Drug Induced Liver Injury in Premarketing Clinical Trials

Drug Induced Liver Injury in Premarketing Clinical Trials

DILI (Drug Induced Liver Injury) is a rare but potentially fatal adverse drug reaction.

DILI is a very common cause of acute liver failure in North America and Europe, a key reason for the failure of a drug to obtain marketing authorization, and a common cause of post-marketing restrictions and product withdrawals.

The evaluation of DILI is critical because most drugs that cause severe DILI do so infrequently and usual drug development databases with up to a few thousand subjects exposed to a new drug will not reveal any cases.

Such databases, on the other hand, may show evidence or signals of a drug ‘ s potential for severe DILI if clinical and laboratory data are properly assessed for evidence of lesser injury that may not be severe but could predict the ability to cause more severe injuries.

For the past 50 years, DILI has been a very common cause of safety-related drug marketing withdrawals.
Here are some examples of such drug withdrawals:

  • Tolcapone, troglitazone, trovafloxacin, bromfenac, nefazodone, lumiracoxib and sitaxentan.
  • Drugs that were not approved in the United States because their hepatotoxicity was identified during European marketing – ibufenac, perhexiline, alpidem.
  • Drugs that were not approved in the United States because premarketing data revealed the possibility of severe DILI: dilevalol, tasosartan, ximelagatran.
Drugs can cause liver injuries through varied mechanisms. These injuries are similar to almost all known liver diseases, and there are no pathognomonic findings, even on liver biopsy, that confirm a diagnosis of DILI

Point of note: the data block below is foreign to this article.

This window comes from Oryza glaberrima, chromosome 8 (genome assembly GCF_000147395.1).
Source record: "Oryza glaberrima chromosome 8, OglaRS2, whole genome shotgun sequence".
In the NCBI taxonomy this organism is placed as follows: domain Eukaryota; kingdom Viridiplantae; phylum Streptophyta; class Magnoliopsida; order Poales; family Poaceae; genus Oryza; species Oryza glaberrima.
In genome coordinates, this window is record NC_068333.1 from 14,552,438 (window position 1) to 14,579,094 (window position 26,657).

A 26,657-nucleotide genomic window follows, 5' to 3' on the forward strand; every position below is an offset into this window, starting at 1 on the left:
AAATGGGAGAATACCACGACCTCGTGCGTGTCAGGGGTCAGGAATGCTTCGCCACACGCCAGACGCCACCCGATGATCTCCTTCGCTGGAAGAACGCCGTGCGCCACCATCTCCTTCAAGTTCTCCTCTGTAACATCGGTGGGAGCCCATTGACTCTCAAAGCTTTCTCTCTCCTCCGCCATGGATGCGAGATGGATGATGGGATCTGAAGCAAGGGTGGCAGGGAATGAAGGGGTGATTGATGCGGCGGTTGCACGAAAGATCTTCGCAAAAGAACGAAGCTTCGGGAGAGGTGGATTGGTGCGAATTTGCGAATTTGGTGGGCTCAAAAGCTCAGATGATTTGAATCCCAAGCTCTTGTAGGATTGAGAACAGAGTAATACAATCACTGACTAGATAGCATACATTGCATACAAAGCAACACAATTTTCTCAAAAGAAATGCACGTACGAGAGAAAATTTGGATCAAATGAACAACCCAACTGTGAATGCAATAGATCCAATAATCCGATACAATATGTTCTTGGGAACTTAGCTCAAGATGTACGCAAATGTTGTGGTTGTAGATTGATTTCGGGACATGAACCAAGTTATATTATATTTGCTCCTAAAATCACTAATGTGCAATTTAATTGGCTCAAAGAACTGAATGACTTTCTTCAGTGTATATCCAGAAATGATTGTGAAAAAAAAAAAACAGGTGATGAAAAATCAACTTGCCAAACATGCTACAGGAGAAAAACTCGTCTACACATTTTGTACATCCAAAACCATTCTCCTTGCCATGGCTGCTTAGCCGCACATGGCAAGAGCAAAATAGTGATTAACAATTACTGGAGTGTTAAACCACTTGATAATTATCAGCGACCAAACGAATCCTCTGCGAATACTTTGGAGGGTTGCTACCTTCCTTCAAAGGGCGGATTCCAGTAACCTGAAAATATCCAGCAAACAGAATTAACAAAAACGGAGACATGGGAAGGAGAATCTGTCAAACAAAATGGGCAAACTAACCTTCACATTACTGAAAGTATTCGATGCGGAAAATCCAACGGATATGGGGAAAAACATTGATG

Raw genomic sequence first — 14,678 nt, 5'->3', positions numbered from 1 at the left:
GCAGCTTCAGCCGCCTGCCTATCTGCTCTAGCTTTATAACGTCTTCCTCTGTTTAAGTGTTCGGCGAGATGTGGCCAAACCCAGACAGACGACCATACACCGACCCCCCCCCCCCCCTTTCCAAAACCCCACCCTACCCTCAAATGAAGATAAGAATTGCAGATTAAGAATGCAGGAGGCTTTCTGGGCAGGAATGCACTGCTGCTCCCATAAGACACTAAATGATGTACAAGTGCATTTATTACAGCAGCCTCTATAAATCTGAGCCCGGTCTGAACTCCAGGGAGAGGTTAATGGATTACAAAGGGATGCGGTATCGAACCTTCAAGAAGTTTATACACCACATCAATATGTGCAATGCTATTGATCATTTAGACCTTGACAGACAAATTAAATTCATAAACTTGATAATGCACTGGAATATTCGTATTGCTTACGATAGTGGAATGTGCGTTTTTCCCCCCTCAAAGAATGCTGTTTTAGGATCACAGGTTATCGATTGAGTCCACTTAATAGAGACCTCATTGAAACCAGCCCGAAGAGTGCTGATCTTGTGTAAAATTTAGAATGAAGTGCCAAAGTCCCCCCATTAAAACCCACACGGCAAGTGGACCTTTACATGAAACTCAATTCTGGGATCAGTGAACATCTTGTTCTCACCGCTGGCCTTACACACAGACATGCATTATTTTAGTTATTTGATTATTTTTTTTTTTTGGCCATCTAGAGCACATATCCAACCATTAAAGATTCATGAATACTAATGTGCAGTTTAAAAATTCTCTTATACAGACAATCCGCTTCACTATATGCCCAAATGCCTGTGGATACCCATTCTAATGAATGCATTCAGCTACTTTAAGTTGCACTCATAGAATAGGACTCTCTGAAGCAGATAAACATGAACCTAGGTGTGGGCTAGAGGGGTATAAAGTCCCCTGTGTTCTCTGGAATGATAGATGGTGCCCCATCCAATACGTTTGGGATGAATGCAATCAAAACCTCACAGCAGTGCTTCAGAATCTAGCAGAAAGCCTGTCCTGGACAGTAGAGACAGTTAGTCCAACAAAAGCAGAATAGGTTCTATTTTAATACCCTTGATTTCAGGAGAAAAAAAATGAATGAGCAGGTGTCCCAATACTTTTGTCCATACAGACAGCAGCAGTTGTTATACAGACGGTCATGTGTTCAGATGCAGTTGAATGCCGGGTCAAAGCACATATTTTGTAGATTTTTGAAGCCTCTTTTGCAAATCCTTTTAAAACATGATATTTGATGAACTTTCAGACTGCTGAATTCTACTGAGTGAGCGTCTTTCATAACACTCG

DILI can look like almost any type of acute or chronic liver disease. Hence, when DILI is suspected, additional clinical and laboratory information should be obtained for differential diagnosis of the cause. The mechanisms and the risk factors for DILI are poorly understood in most cases.

Despite their rarity, both idiosyncratic and indirect DILI can lead to severe and sometimes fatal liver injury.
Most of the drugs withdrawn from the market for hepatotoxicity have caused death or transplantation at frequencies in the range of ≤1 per 10,000, so that a single case of such an event rarely would be found even if several thousand subjects were studied.
Severe DILI cases rarely have been seen in drug development programs of significantly hepatotoxic drugs.

DILI reactions are usually categorized as follows:

Hy’s Law is essentially a translation of Zimmerman’s finding that hyperbilirubinemia
caused by pure hepatocellular injury is an ominous sign of a drug’s potential to
cause substantial liver injury.

In a summary, Hys Law cases consist of the following three elements:


The drug causes hepatocellular injury, generally shown by a higher incidence of 3-fold or greater elevations above the ULN of aminotransferases (ATs) ALT or AST than the (nonhepatotoxic) control drug or placebo.


Among trial subjects showing such AT elevations, often with ATs much greater than 3xULN, one or more also show elevation of serum Total bilirubin (TBL) to >2xULN, without initial findings of cholestasis (elevated serum ALP).


No other reason can be found to explain the combination of increased AT and TBL, such as viral hepatitis A, B, or C; preexisting or acute liver disease; or another drug capable of causing the observed injury.

According to Hys law, there is a 10–

50% risk that a patient will develop acute liver failure (ALF), which can lead to death or liver transplantation.


The presence of even one or two such cases in a clinical trial programme is significant because it indicates a higher risk for idiosyncratic ALF in a postmarket population treated with the same medication under equivalent conditions

The National Cancer Institute’s grading system of Common Toxicity Criteria for Adverse Events (NCI-CTCAE) may be useful for signal detection and identification of changes in liver tests at the individual and aggregate levels in a clinical study. However, these criteria do not specifically correlate with hepatocellular function or clinical outcome. These criteria were not developed specifically for DILI, and their severity grading is not stratified by risk levels